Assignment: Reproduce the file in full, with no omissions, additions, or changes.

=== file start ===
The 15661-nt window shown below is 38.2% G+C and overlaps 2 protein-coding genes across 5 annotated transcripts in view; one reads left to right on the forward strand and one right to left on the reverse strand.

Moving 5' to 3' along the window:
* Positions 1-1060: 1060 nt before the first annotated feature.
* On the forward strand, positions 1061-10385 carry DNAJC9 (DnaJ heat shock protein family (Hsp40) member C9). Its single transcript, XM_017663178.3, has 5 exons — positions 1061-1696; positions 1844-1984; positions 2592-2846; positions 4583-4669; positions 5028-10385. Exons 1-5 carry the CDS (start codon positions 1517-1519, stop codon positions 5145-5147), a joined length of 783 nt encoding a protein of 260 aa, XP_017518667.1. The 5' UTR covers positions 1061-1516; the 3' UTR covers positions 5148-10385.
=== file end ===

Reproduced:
The 15661-nt window shown below is 38.2% G+C and overlaps 2 protein-coding genes across 5 annotated transcripts in view; one reads left to right on the forward strand and one right to left on the reverse strand.

Moving 5' to 3' along the window:
* Positions 1-1060: 1060 nt before the first annotated feature.
* On the forward strand, positions 1061-10385 carry DNAJC9 (DnaJ heat shock protein family (Hsp40) member C9). Its single transcript, XM_017663178.3, has 5 exons — positions 1061-1696; positions 1844-1984; positions 2592-2846; positions 4583-4669; positions 5028-10385. Exons 1-5 carry the CDS (start codon positions 1517-1519, stop codon positions 5145-5147), a joined length of 783 nt encoding a protein of 260 aa, XP_017518667.1. The 5' UTR covers positions 1061-1516; the 3' UTR covers positions 5148-10385.